In the first instance, Firoka were probably mislead by the local Council about the legal status of the Palace and what exactly would be entailed in a purchase of the principal asset of a Charitable Trust. Let alone a huge Trust asset of international historical importance, about which the public happens to care.

Firoka was certainly mislead by the Council about the need for a public consultation. Maybe the Council didn’t understand that they needed to abide by the promise of a government minister over that consultation. Haringey’s legal team seems to have overlooked this – but it is hard to believe they never knew about the debate in Parliament over Alexandra Palace.

The preferred partner entered into secret agreements with Haringey but we don’t know which side wanted secrecy more. Regardless, Haringey had no business entering into any such secret agreement and this aspect was judged in the High Court to be unlawful. Any future tenderers now know there can be no more secrecy if Haringey continue to try to flog the Palace.

The level of deceit engaged in by the Council may not have surprised Firoka, but it surprised even hardened Haringey-observers. However, all the secrecy, dissembling and misleading (second nature to LBH) was not in the interests of the preferred partner, because it would come up against the law of the land.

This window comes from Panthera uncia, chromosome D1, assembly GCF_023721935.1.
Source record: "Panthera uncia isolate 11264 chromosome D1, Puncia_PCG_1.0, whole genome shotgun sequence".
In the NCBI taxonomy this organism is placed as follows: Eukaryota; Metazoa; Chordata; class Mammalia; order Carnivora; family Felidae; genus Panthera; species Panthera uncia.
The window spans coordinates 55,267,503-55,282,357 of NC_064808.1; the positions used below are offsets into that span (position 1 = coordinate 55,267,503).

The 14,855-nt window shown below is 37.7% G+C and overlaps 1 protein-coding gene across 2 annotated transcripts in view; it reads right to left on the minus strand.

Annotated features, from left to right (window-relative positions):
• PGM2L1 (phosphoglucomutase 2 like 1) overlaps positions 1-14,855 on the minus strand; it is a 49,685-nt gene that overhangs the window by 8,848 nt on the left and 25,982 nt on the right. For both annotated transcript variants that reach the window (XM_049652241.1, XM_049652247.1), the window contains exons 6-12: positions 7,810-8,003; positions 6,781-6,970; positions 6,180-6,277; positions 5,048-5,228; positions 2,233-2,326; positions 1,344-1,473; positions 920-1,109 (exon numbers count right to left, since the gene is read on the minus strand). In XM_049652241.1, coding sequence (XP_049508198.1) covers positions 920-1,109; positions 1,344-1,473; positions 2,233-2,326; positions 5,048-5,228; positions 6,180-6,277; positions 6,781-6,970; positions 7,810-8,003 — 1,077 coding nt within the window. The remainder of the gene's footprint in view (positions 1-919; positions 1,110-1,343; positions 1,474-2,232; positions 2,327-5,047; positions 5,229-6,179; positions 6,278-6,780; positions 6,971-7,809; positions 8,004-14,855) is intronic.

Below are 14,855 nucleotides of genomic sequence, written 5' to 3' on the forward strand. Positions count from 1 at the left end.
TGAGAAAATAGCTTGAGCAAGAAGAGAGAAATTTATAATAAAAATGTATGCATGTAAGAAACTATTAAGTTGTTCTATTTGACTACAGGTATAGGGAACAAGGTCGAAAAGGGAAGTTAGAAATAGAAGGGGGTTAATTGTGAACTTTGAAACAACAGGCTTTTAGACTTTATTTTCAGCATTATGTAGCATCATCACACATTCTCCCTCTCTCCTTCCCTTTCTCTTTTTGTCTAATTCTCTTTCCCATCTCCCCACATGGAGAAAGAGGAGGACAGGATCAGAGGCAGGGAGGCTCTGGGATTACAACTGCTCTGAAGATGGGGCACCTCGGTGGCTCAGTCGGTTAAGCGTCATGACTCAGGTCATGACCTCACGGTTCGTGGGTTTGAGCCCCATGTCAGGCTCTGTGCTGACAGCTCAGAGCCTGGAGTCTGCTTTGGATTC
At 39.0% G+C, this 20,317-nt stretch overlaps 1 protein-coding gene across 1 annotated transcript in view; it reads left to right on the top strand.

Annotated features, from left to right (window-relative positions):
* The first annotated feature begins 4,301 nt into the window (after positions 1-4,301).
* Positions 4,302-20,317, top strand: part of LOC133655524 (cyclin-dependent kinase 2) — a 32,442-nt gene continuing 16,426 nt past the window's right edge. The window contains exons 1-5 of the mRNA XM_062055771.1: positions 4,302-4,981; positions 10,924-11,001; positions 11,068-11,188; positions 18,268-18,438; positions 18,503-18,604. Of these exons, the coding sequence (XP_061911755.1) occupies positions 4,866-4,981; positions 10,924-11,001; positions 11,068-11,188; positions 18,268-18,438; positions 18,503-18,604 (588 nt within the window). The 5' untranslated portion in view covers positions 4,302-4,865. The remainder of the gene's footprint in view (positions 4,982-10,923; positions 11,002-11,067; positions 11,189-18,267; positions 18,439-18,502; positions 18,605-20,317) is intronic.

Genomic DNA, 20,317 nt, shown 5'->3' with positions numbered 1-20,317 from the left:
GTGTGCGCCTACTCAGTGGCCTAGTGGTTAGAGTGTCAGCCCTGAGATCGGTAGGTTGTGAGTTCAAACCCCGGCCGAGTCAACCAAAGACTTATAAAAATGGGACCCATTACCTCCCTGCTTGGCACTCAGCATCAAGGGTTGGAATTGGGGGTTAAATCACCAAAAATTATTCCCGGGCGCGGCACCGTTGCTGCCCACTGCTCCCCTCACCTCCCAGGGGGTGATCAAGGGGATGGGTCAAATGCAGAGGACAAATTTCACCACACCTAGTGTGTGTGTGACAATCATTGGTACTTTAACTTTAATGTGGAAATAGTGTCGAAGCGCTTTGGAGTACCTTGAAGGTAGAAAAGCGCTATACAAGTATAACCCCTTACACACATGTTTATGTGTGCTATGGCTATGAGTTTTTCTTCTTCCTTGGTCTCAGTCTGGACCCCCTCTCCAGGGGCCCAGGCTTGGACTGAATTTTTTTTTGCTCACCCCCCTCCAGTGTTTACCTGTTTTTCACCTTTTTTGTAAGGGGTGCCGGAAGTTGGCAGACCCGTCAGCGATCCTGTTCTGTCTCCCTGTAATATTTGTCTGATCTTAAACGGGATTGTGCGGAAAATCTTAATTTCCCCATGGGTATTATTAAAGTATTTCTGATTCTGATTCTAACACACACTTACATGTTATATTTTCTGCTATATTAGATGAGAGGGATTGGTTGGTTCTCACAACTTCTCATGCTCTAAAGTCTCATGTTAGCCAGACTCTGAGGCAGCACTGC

The Council never really understood the implications of being responsible for a Charitable Trust. From the beginning (1980), their involvement has been more or less continuous mismanagement. The Council has tried to treat our Trust and our building as simply an extension of Council property management, with all that that implies.

But AP is not a municipal building. The Council cannot treat it as just a ‘disposal’ as for any other council-owned facility and flog it with gay abandon. The very fact that they needed to obtain an Act of Parliament to allow for a 125 year lease ought to have told them something. It seems Haringey just grabbed the lease extension-ability they wanted and in typical Cavalier Haringey style, simply ignored anything else that came with it, like the promise of a Minister for a full open public consultation.

Haringey Council put great pressure on the Charity Commission to limit consultation and information to the public. The council then proceeded to ignore all (324) representations by a concerned public in the matter. This was their undoing. In the High Court of Justice.

The ‘preferred partner’ then found himself listed as an Interested Party on the wrong end of a Judicial Review. Wisely, Firoka avoided legal representation and avoided the costs that the Trustees (i.e. Haringey) found themselves lumbered with.